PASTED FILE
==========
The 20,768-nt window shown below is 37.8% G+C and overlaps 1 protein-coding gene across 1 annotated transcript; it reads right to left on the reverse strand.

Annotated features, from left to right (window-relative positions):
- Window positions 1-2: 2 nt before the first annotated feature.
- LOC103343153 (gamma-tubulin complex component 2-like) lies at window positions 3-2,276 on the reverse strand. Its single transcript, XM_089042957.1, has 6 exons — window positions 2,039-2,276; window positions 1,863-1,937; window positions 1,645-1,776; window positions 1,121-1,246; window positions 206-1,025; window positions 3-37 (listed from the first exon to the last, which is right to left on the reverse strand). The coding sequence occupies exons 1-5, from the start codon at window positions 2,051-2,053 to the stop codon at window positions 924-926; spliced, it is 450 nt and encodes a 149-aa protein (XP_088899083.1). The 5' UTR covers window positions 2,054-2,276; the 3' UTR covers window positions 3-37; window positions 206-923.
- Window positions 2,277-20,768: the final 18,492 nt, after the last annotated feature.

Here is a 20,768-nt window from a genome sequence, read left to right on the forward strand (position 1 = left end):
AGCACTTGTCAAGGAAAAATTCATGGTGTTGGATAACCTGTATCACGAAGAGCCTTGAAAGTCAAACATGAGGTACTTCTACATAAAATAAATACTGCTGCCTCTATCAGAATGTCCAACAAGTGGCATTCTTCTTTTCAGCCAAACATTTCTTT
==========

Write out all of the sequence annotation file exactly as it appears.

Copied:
The 20,768-nt window shown below is 37.8% G+C and overlaps 1 protein-coding gene across 1 annotated transcript; it reads right to left on the reverse strand.

Annotated features, from left to right (window-relative positions):
- Window positions 1-2: 2 nt before the first annotated feature.
- LOC103343153 (gamma-tubulin complex component 2-like) lies at window positions 3-2,276 on the reverse strand. Its single transcript, XM_089042957.1, has 6 exons — window positions 2,039-2,276; window positions 1,863-1,937; window positions 1,645-1,776; window positions 1,121-1,246; window positions 206-1,025; window positions 3-37 (listed from the first exon to the last, which is right to left on the reverse strand). The coding sequence occupies exons 1-5, from the start codon at window positions 2,051-2,053 to the stop codon at window positions 924-926; spliced, it is 450 nt and encodes a 149-aa protein (XP_088899083.1). The 5' UTR covers window positions 2,054-2,276; the 3' UTR covers window positions 3-37; window positions 206-923.
- Window positions 2,277-20,768: the final 18,492 nt, after the last annotated feature.

Here is a 20,768-nt window from a genome sequence, read left to right on the forward strand (position 1 = left end):
AGCACTTGTCAAGGAAAAATTCATGGTGTTGGATAACCTGTATCACGAAGAGCCTTGAAAGTCAAACATGAGGTACTTCTACATAAAATAAATACTGCTGCCTCTATCAGAATGTCCAACAAGTGGCATTCTTCTTTTCAGCCAAACATTTCTTT